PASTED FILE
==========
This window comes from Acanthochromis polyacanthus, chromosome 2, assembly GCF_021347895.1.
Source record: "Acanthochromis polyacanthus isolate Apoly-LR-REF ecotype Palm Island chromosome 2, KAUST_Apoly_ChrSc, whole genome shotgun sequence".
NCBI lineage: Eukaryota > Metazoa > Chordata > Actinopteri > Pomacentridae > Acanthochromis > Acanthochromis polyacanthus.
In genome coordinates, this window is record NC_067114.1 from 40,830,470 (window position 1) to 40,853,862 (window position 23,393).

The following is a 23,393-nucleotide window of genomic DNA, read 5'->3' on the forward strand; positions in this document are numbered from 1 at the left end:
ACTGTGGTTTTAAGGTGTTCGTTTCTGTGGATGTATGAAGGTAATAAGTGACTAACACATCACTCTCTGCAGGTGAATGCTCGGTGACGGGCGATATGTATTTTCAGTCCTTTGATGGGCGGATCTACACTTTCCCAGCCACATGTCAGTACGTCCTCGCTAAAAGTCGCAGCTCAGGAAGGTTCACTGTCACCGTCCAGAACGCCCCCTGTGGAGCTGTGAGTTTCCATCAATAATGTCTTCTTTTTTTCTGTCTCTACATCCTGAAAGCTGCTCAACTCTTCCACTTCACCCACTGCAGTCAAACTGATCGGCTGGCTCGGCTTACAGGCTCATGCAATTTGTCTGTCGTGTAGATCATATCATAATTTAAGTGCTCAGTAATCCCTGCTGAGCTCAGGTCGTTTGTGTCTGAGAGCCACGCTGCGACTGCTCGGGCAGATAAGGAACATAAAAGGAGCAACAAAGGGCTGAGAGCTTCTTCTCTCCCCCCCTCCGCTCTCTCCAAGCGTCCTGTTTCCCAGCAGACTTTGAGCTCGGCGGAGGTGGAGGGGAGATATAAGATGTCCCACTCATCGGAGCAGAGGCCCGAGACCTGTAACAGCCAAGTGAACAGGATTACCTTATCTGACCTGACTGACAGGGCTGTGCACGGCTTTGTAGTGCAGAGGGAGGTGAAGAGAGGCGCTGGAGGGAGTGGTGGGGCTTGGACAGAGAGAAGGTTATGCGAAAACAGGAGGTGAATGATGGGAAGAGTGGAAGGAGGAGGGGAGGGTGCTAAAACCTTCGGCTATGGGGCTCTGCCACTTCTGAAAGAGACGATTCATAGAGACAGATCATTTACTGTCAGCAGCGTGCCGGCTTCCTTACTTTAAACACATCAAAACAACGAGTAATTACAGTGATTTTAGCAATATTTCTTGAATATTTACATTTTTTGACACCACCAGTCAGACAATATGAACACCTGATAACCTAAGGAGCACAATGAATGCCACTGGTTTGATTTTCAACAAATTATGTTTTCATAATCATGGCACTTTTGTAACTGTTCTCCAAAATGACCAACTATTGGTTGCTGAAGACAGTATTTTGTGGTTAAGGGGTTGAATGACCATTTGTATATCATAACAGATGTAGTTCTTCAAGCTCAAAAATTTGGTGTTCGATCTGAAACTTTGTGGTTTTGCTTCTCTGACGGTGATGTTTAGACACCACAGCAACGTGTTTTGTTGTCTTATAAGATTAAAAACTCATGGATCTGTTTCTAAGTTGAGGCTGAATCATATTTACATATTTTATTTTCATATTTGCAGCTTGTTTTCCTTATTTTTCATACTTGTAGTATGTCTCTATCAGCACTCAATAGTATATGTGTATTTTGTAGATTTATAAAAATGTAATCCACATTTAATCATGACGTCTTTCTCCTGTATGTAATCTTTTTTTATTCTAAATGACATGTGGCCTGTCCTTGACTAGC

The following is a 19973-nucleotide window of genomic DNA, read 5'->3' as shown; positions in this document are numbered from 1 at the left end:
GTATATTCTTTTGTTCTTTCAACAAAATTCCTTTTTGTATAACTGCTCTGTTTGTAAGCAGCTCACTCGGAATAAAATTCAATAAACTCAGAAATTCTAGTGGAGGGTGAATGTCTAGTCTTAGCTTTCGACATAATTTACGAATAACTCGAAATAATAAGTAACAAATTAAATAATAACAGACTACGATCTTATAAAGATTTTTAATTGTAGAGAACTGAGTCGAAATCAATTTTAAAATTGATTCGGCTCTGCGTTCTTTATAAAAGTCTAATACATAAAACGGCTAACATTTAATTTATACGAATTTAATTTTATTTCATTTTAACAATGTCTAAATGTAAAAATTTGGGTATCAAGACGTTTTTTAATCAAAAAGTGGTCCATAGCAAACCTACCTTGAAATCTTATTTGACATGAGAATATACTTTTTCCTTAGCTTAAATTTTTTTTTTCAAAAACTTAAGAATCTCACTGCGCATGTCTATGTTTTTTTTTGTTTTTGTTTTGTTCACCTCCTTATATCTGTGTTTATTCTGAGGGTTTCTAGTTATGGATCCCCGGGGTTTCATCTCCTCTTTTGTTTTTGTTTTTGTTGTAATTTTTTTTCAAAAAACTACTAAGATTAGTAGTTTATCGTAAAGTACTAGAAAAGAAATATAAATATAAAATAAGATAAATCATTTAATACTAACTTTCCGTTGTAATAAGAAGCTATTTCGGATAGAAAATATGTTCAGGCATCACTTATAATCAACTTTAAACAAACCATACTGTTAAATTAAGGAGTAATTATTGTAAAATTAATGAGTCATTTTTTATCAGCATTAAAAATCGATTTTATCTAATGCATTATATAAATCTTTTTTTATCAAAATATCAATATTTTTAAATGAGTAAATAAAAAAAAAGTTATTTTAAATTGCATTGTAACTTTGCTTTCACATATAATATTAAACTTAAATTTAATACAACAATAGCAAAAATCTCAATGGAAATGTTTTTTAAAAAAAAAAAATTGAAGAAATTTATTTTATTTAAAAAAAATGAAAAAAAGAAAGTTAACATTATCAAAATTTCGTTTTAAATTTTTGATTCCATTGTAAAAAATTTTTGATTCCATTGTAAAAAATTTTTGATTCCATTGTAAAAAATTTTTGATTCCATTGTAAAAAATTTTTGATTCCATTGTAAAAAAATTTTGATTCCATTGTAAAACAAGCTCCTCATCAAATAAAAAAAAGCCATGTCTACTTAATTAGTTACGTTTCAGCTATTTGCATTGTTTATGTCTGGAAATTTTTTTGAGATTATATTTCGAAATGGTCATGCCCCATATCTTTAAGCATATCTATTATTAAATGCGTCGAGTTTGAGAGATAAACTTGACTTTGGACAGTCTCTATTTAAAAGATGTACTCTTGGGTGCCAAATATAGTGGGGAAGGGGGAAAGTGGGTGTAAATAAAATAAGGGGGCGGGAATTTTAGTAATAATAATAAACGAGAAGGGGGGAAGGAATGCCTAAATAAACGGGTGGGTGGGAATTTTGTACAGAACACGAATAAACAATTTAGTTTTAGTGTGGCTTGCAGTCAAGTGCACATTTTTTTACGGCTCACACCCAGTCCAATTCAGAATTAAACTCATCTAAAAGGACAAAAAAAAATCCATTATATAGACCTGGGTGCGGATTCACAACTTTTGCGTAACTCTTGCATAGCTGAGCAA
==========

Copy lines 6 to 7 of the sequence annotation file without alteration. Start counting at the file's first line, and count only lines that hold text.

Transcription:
ACTGTGGTTTTAAGGTGTTCGTTTCTGTGGATGTATGAAGGTAATAAGTGACTAACACATCACTCTCTGCAGGTGAATGCTCGGTGACGGGCGATATGTATTTTCAGTCCTTTGATGGGCGGATCTACACTTTCCCAGCCACATGTCAGTACGTCCTCGCTAAAAGTCGCAGCTCAGGAAGGTTCACTGTCACCGTCCAGAACGCCCCCTGTGGAGCTGTGAGTTTCCATCAATAATGTCTTCTTTTTTTCTGTCTCTACATCCTGAAAGCTGCTCAACTCTTCCACTTCACCCACTGCAGTCAAACTGATCGGCTGGCTCGGCTTACAGGCTCATGCAATTTGTCTGTCGTGTAGATCATATCATAATTTAAGTGCTCAGTAATCCCTGCTGAGCTCAGGTCGTTTGTGTCTGAGAGCCACGCTGCGACTGCTCGGGCAGATAAGGAACATAAAAGGAGCAACAAAGGGCTGAGAGCTTCTTCTCTCCCCCCCTCCGCTCTCTCCAAGCGTCCTGTTTCCCAGCAGACTTTGAGCTCGGCGGAGGTGGAGGGGAGATATAAGATGTCCCACTCATCGGAGCAGAGGCCCGAGACCTGTAACAGCCAAGTGAACAGGATTACCTTATCTGACCTGACTGACAGGGCTGTGCACGGCTTTGTAGTGCAGAGGGAGGTGAAGAGAGGCGCTGGAGGGAGTGGTGGGGCTTGGACAGAGAGAAGGTTATGCGAAAACAGGAGGTGAATGATGGGAAGAGTGGAAGGAGGAGGGGAGGGTGCTAAAACCTTCGGCTATGGGGCTCTGCCACTTCTGAAAGAGACGATTCATAGAGACAGATCATTTACTGTCAGCAGCGTGCCGGCTTCCTTACTTTAAACACATCAAAACAACGAGTAATTACAGTGATTTTAGCAATATTTCTTGAATATTTACATTTTTTGACACCACCAGTCAGACAATATGAACACCTGATAACCTAAGGAGCACAATGAATGCCACTGGTTTGATTTTCAACAAATTATGTTTTCATAATCATGGCACTTTTGTAACTGTTCTCCAAAATGACCAACTATTGGTTGCTGAAGACAGTATTTTGTGGTTAAGGGGTTGAATGACCATTTGTATATCATAACAGATGTAGTTCTTCAAGCTCAAAAATTTGGTGTTCGATCTGAAACTTTGTGGTTTTGCTTCTCTGACGGTGATGTTTAGACACCACAGCAACGTGTTTTGTTGTCTTATAAGATTAAAAACTCATGGATCTGTTTCTAAGTTGAGGCTGAATCATATTTACATATTTTATTTTCATATTTGCAGCTTGTTTTCCTTATTTTTCATACTTGTAGTATGTCTCTATCAGCACTCAATAGTATATGTGTATTTTGTAGATTTATAAAAATGTAATCCACATTTAATCATGACGTCTTTCTCCTGTATGTAATCTTTTTTTATTCTAAATGACATGTGGCCTGTCCTTGACTAGC

The following is a 19973-nucleotide window of genomic DNA, read 5'->3' as shown; positions in this document are numbered from 1 at the left end: